So when we endorse education we’re taking up a position that philosophers like Plato, Aristotle, Confucius, Kant, JS Mill, Mary Wollstonecraft, John Dewey, Russell and others have argued for. We may not have read any of them, or be conscious of their arguments, but nevertheless the fact that the value of education has been subjected to philosophical argument shows that philosophy, and philosophy of education, has weight and importance. And the reasons you have for valuing education as you do will very likely be something that some philosopher somewhere has argued in the past.

So philosophy is hard-baked into many of our ideas; nevertheless, it is hardly a conscious mainstream concern. In Universities and schools, it is a rather boutique subject, sitting within the humanities but with domains straddling the sciences and the arts too, a fact that reflects philosophy’s relevance across all curriculum domains. It isn’t something that attracts everyone, and to people concerned with their business, their jobs, their day-to-day survival, it can seem esoteric and largely irrelevant. But then, books, TV, films, dance, art, restaurants, pleasant conversation, sunbathing can also look irrelevant to such concerns.

I think that we must resist the bad idea that only concern for bare necessities should regiment our thinking about what is ‘really’ important. A good life is important, and philosophy can contribute to that, and can give us the tools for reflecting on what a good life actually is, could be or even should be. There’s nothing esoteric about that issue.

Is education good for everyone?

Philosophers of education raise questions such as: is education good for everyone? what’s education for? is education a human right? are some ways of teaching better than others? what’s the difference between learning and acquiring? what should we teach? what’s the relationship between education and the state? are schools the best way of educating children? what’s the role of a university? should curriculum be taught in schools? Is education about getting a job?

These are just a sample of the questions philosophers of education ask, and each of them raises further philosophical questions. So if we ask whether education is a human right we need to understand what we mean by ‘human right’, and that in turn will raise questions as to whether rights exist or not, and so on.

These are issues that impinge on areas beyond education (because education impinges on areas beyond education) such as law, politics, policy, epistemology, ethics, cognitive science, psychology, sociology, feminism, race theory, technology, employment and history. And the important thing to note is that these are questions that occur to anyone working in education or thinking about what’s best for their child at some point.

They’re genuinely puzzling questions, and require anyone trying to answer them to grapple with philosophical issues as well as they can. In this sense then, philosophy of education is not only important but inevitable so long as education is something we’re concerned about. And it strikes me that it’s better if we are good at thinking through these questions than if we’re not. From that I take it that it’s a good thing to have as many good philosophers of education in the world as we can. And I suppose that many people would agree with that.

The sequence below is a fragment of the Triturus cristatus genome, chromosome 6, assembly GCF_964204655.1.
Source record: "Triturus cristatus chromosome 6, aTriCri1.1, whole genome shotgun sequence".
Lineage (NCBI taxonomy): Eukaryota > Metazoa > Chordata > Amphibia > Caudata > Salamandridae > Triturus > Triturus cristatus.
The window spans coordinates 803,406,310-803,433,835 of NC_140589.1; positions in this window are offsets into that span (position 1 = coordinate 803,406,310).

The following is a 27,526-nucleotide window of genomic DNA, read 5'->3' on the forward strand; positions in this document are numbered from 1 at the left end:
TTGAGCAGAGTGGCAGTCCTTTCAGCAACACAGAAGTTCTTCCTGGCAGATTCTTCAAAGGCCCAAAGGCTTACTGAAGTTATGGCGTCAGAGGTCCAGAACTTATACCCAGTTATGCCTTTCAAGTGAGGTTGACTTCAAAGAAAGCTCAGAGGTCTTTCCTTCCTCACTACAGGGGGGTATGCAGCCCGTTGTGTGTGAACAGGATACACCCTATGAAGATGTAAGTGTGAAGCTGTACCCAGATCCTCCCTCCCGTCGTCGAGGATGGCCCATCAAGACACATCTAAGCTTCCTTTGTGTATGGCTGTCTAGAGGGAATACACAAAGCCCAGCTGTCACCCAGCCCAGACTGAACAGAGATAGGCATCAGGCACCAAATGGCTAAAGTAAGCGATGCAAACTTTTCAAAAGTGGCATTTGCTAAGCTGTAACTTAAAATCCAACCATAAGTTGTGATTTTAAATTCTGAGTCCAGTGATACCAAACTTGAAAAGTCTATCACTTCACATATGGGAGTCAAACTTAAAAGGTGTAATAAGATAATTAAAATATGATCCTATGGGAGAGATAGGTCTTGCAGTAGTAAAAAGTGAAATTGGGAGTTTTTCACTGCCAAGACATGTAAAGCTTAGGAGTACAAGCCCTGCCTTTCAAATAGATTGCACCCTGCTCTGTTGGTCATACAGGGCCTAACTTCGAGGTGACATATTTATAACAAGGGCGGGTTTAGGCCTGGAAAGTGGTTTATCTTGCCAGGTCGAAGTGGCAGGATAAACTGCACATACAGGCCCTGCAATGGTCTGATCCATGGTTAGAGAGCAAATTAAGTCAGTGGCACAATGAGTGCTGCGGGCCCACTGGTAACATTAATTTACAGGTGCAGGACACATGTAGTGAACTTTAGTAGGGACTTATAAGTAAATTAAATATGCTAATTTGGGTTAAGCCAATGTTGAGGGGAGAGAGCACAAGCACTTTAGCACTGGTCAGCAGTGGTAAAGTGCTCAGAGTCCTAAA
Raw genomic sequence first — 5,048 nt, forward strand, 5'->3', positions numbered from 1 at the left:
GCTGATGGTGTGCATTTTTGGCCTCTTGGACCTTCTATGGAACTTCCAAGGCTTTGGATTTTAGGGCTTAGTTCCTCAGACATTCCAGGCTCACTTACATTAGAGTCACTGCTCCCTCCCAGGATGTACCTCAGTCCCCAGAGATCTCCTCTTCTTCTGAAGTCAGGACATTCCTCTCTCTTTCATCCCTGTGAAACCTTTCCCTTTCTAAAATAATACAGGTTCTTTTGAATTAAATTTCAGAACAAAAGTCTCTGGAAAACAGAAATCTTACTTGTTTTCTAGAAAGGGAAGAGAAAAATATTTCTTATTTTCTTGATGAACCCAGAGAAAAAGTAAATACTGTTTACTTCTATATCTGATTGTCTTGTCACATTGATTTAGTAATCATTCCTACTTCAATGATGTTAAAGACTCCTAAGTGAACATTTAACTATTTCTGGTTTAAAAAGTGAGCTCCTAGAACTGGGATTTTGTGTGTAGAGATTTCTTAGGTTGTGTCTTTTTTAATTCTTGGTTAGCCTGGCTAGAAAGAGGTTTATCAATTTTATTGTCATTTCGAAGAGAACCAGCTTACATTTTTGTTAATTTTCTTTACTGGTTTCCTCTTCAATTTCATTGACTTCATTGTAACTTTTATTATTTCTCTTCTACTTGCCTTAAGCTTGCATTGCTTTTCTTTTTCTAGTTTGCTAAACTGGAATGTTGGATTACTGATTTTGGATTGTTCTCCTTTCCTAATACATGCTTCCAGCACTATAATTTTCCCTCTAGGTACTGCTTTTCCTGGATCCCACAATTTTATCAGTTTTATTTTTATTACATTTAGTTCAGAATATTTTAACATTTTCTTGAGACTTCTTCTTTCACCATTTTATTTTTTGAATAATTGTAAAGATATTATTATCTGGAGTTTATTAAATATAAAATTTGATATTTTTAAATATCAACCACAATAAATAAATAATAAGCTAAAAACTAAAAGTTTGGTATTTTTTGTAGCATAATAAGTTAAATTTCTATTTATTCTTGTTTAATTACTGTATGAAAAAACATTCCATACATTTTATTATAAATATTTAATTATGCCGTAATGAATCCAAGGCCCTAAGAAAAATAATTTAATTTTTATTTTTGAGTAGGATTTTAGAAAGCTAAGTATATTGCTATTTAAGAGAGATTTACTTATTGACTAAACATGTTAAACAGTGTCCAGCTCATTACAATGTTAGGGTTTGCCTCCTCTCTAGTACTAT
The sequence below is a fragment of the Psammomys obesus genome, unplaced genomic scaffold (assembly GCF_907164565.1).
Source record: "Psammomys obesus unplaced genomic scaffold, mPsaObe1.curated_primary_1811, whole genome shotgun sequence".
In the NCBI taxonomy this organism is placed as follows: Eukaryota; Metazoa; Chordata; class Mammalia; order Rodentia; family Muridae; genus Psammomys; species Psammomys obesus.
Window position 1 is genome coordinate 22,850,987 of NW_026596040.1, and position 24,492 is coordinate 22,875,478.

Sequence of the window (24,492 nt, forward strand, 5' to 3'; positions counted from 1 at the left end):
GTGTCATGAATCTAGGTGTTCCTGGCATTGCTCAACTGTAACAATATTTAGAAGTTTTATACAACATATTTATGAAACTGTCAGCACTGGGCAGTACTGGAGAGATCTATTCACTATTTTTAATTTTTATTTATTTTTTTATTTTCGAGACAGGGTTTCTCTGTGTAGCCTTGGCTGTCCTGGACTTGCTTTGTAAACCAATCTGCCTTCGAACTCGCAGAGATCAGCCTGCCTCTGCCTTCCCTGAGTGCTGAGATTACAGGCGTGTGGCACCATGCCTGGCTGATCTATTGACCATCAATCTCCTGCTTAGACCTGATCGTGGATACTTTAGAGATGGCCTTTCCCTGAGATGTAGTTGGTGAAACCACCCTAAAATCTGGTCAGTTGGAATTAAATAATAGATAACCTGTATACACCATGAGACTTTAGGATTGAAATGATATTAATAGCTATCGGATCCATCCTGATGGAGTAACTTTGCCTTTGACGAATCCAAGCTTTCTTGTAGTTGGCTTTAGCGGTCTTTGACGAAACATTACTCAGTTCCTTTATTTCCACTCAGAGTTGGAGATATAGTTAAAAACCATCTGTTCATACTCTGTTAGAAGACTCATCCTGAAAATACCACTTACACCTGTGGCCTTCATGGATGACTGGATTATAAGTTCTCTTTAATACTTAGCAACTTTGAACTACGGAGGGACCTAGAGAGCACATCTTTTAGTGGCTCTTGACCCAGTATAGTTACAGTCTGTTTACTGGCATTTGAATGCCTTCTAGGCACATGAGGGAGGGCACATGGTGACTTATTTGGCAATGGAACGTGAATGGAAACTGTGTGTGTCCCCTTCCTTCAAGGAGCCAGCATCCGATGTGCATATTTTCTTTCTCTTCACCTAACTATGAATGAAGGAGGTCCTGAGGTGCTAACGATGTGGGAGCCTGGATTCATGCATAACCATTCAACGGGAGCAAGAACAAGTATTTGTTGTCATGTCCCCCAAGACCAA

However, as any philosopher will tell you, things are rarely straightforward. Hidden within what seems like an obvious assumption can be hidden variables that bring about unintended effects. Technology is full of this sort of thing. We can think of many good ideas that turn out to have consequences we didn’t intend. These ‘Frankenstein’ effects point us to the realization that it is rare that we can master and understand the full import of a decision. And when we consider philosophy of education, and indeed philosophy in general, the looming threat of such Frankenstein Ian unintended consequences is equally real.

Here’s why I think philosophy, and philosophy of education, needs to be handled with care. Remember, I think that philosophy’s an unequivocally good thing. I believe philosophy of education is hugely important for framing arguments and solving puzzles in education. It constructs a vast toolbox for critical thinking which, were it not to exist, would be to impoverish our understanding of this vital area. So, I am no skeptic about the value of philosophy.

But I want to say that even though philosophy and philosophers are a good thing I am wary of seeking to push them too far into the policy arena. Instrumentalising philosophical ideas – irrespective of whether they are good or bad philosophy – brings with it dangers that can backfire in ways that may well bring about more harm than good.

Philosophical ideas that are used by policy makers and instrumentalised tend to be activated by intermediaries who are not engaged in the philosophical discussion first hand. They tend to want a vehicle to push through their own agendas. In this way philosophical theories can become abused and subjected to distortions. In education, as in law, ethics and politics, philosophy is ripe for abuse. Philosophical enquiry is fluid, a dialectic whereby each stage of the argument is met with a counter argument or a new issue requiring consideration.